Common noddyAnous stolidus

  • Open Ocean
  • Avifauna
  • Noddy


Anous stolidus is a large bird, identified by its overall sooty brown plumage. Its size ranges from 36 to 45 cm. The wings are darker in colour and rounded in shape while the tail is wedge-shaped with a small notch at the end. Adult individuals have white eyebrows and foreheads. Male and female individuals are similar in appearance. Juveniles have plumage that is usually paler in colour. Their eyes are yellow and semi rimmed with white and their legs, feet and bill are black. Anous stolidus can often be heard making a hoarse ‘kark’ call.

The Common noddy is also referred as the Brown noddy and is usually confused with the Lesser noddy (Anous tenuirostris). However, the Common noddy is larger in size, has a heavier bill with a thicker base, compared to that of the Lesser noddy. It is also paler in colour, with paler underwings and the grey plumage on its crown does not extend beyond the nape area. It is also mistaken for the juvenile Sooty tern but can be distinguished by its pale forehead, crown and dark instead of white vent.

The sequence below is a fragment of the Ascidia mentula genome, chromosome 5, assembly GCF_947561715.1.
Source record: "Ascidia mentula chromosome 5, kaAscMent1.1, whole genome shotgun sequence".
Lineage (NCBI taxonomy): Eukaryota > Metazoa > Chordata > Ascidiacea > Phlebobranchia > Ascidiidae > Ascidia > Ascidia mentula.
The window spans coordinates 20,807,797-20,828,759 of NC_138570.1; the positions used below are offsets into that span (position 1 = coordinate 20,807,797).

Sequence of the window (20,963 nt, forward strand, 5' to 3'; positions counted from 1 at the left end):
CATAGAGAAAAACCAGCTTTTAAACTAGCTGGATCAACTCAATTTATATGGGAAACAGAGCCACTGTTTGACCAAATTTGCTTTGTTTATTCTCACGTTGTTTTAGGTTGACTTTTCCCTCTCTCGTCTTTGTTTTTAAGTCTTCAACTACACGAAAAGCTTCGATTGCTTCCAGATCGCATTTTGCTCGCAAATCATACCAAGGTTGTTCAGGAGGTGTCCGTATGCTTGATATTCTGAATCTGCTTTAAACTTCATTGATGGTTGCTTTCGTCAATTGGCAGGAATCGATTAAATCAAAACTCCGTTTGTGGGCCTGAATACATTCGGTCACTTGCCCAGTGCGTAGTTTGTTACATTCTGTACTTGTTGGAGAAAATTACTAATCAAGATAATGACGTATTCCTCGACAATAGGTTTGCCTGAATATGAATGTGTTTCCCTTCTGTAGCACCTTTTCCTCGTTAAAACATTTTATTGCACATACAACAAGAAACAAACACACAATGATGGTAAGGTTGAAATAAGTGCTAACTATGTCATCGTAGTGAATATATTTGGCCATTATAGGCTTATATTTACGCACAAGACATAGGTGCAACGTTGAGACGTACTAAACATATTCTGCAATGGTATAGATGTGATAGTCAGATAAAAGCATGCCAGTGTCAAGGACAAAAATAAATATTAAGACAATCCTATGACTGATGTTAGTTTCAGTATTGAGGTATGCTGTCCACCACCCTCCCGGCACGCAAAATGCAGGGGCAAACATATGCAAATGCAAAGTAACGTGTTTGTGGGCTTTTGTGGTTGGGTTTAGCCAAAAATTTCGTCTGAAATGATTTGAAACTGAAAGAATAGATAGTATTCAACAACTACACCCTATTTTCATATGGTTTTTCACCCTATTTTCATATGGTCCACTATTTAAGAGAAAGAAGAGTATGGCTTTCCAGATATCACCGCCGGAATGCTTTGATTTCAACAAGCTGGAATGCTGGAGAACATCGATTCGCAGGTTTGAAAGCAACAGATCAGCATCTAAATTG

Habitat and ecology

Anous stolidus is a tropical species and can be found all year round. They are absent from sub-tropical regions during certain seasons. They have a variable diet consisting of squid, small fish, insects, small molluscs and even medusa. Their main foraging sites are coastal lagoons, but they may fly out to the open ocean.

The breeding period usually varies according to the species’ range and may occur in large groups or solitarily, depending on the availability of nesting sites. A single egg is laid. In the case of Mauritius, the Common noddy breeds only on Serpent Island, nesting mainly during October and November. As part of the mating ritual, noddy birds nod at each other.


Conservation and management

The Common noddy is of ‘Least Concern’ according the IUCN listing as it is present over a wide range across the globe and population sizes are stable. Major known threats are predation from rats, cats and the brown tree snake, Boiga irregularis.

Did you know?

It is the largest of the noddies.

It has often been observed that Brown noddies steal food from pelicans or catch any remains that fall off their bill.